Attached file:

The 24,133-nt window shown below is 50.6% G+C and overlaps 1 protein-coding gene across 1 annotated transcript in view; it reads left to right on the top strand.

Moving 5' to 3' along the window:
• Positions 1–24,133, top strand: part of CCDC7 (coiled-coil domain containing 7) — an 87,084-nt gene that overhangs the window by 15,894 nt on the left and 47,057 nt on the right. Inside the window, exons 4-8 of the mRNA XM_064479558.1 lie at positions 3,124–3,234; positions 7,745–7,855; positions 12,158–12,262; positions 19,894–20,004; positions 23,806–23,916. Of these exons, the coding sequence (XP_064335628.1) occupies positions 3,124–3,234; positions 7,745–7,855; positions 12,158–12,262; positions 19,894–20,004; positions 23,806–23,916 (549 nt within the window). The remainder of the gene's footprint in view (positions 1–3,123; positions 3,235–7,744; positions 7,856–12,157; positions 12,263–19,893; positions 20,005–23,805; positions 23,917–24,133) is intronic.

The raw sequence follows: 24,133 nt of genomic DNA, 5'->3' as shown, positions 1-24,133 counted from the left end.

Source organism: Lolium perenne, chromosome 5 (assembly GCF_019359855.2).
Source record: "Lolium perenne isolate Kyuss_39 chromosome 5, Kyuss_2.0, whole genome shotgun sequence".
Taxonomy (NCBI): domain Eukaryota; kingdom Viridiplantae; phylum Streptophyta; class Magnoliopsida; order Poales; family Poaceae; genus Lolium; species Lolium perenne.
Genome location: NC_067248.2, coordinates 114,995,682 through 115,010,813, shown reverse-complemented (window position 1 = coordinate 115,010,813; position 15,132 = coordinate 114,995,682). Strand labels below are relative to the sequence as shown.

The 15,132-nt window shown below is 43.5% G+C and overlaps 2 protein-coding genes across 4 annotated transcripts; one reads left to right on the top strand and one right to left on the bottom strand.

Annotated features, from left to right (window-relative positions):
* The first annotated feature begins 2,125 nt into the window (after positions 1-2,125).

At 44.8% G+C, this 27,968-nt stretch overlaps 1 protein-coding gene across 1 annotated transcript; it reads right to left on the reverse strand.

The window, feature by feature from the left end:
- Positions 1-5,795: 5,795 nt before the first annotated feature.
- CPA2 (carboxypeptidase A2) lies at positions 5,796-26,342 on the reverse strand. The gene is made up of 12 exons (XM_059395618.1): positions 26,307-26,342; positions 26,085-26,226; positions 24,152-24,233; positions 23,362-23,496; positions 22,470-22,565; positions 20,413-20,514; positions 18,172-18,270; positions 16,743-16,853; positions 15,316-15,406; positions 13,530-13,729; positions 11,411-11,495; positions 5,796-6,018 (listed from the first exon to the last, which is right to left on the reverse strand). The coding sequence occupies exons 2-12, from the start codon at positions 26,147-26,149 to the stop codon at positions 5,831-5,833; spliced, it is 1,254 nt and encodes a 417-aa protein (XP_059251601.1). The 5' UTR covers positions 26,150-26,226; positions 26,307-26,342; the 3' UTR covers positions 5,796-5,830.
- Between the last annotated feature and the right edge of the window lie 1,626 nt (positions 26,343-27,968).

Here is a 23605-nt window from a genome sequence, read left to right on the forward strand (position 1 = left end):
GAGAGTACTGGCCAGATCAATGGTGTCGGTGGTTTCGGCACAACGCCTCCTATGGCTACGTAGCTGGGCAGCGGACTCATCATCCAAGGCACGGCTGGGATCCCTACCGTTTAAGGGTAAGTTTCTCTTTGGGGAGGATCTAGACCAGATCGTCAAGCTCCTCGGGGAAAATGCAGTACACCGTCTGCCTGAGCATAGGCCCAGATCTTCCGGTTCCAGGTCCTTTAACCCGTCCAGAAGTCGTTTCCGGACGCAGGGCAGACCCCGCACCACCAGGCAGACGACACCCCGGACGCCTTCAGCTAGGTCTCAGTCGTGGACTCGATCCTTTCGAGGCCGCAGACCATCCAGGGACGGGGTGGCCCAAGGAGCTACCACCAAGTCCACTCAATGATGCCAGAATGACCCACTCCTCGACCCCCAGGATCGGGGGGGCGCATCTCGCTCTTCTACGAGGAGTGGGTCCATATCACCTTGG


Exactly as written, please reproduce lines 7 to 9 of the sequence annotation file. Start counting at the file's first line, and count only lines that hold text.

Taxonomy (NCBI): domain Eukaryota; kingdom Viridiplantae; phylum Streptophyta; class Magnoliopsida; order Poales; family Poaceae; genus Lolium; species Lolium perenne.
Genome location: NC_067248.2, coordinates 114,995,682 through 115,010,813, shown reverse-complemented (window position 1 = coordinate 115,010,813; position 15,132 = coordinate 114,995,682). Strand labels below are relative to the sequence as shown.

The 15,132-nt window shown below is 43.5% G+C and overlaps 2 protein-coding genes across 4 annotated transcripts; one reads left to right on the top strand and one right to left on the bottom strand.